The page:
Ministry of Public Security, Guyana, Wednesday, September 7, 2016
The Ministerial Task Force on Trafficking in Persons wishes to publicly voice its concern regarding a recently concluded court case on trafficking in persons which received coverage in the local news media.
The defendant in the case, Ms. Joyce Lawrence of Plantation Grove, was convicted on September 5, 2016 of two offences: trafficking a 16-year old female for labour exploitation and unlawful withholding of an identification document. The sentence as it relates to the trafficking in persons charge was an order by the Court to pay G$884,000 as restitution to the survivor or face 12 months imprisonment as an alternative. Ms. Lawrence was also fined G$50,000 on the charge of unlawful withholding of an identification document in default of which she would face eight weeks in prison.
The Task Force is pleased that the prosecution was successful in establishing a case beyond a reasonable doubt against the perpetrator of the crime, and that a conviction was achieved. However, both sentences were non-custodial whereas the penalties in the legislation specify mandatory terms of imprisonment on summary conviction of these offences.
The Task Force acknowledges that Her Worship, the Chief Magistrate would have considered the details of the case in a manner deemed as just and suitable for the crime committed. It is understood that the crime of trafficking in persons can be perpetrated in different ways, that no two cases are exactly the same, and that there are fundamental differences between labour exploitation and sexual exploitation.
However, the concern of the Task Force is concentrated on the precedent that the decision to not have the perpetrator serve mandatory jail time would set, especially given that the survivor was a minor. It is of utmost importance that offenders are dealt with in such a manner that it will serve as a strong deterrent to other potential perpetrators, thus reducing incidence of these crimes in the future.
It was noted by the Legal Issues Sub-Committee of the Task Force that Section 3. (1) of the Combating Trafficking in Persons Act, No. 2 of 2005 states that “Whoever engages in or conspires to engage in, or attempts to engage in, or assist another person to engage in or organizes or directs other persons to engage in “trafficking in persons” shall – (i) on summary conviction (a) be sentenced to not less than three years nor more than five years imprisonment; (b) be subject to forfeiture of property under section 7; and (c) be ordered to pay full restitution to the trafficked person or persons under section6. Therefore, the sentence in this case ought to have included a term of imprisonment in addition to the restitution ordered by the court.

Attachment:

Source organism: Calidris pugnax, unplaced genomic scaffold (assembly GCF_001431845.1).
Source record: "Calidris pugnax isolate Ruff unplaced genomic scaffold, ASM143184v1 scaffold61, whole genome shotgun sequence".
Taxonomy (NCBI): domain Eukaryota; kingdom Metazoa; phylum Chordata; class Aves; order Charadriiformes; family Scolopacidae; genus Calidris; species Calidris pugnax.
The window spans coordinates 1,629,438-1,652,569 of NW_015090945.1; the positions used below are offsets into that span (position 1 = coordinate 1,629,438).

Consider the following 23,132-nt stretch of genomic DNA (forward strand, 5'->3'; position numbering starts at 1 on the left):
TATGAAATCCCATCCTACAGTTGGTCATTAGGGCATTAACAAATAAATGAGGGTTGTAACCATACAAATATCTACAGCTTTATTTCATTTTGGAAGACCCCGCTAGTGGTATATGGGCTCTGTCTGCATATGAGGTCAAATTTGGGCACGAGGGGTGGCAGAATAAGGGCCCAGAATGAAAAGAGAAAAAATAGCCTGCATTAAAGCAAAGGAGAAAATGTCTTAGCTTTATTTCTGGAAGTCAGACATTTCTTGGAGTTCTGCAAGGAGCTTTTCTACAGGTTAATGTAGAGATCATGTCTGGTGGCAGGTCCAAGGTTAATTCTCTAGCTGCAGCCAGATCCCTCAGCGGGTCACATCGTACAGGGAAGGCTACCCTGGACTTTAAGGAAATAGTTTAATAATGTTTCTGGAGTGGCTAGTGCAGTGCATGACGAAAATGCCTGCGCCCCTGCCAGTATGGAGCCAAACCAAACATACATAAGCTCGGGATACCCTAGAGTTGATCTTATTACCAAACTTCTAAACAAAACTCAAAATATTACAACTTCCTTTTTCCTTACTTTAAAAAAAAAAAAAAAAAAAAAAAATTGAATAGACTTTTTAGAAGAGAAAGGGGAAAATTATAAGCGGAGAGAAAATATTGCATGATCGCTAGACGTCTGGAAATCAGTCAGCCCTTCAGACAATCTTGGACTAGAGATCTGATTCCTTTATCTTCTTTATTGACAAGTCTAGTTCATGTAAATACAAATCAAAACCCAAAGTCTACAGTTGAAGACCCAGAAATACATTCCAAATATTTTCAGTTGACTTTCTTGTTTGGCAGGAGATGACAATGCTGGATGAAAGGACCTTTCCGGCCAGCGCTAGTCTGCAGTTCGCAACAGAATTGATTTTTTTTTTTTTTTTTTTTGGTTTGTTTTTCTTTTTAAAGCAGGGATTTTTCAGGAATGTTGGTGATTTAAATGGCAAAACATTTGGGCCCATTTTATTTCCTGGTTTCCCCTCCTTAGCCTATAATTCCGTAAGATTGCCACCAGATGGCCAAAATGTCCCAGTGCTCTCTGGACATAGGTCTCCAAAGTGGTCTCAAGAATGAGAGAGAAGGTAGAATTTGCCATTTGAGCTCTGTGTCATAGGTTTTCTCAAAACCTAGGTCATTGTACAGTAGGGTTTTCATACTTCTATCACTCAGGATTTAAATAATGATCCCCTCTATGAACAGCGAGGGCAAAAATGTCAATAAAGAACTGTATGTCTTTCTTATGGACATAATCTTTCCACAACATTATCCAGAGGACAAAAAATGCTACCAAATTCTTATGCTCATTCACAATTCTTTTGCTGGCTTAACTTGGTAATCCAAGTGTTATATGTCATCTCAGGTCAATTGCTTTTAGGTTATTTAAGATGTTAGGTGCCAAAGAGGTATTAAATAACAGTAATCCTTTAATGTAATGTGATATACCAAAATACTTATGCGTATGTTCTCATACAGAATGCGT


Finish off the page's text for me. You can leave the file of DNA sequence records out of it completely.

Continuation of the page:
Additionally, Section 4 of the Combating Trafficking in Persons Act, No. 2 of 2005 states that “Any person who for the purpose of trafficking in persons, and acting or purporting to act as another person’s employer…knowingly procures, destroys, conceals, removes, confiscates, or possesses any passport, immigration document, whether actual or purported, belonging to another person commits an offence and shall on summary conviction be fined one million dollars together with imprisonment for not more than five years.” Therefore, by interpretation, a conviction for ‘unlawfully withholding of identification paper’ must include both a fine and imprisonment.
The Ministerial Task Force on Trafficking in Persons wishes to state that it does not seek to criticise esteemed officials regarding the carrying out of their functions, and recognises their commitment to the cause of eradicating trafficking in persons from our shores.
By the same token, the Task Force is committed to working with the Judicial and Prosecutorial Authorities in Guyana to improve efforts in ensuring that penalties meted out to perpetrators of human trafficking are commensurate with the offence committed and act as effective deterrents to potential offenders.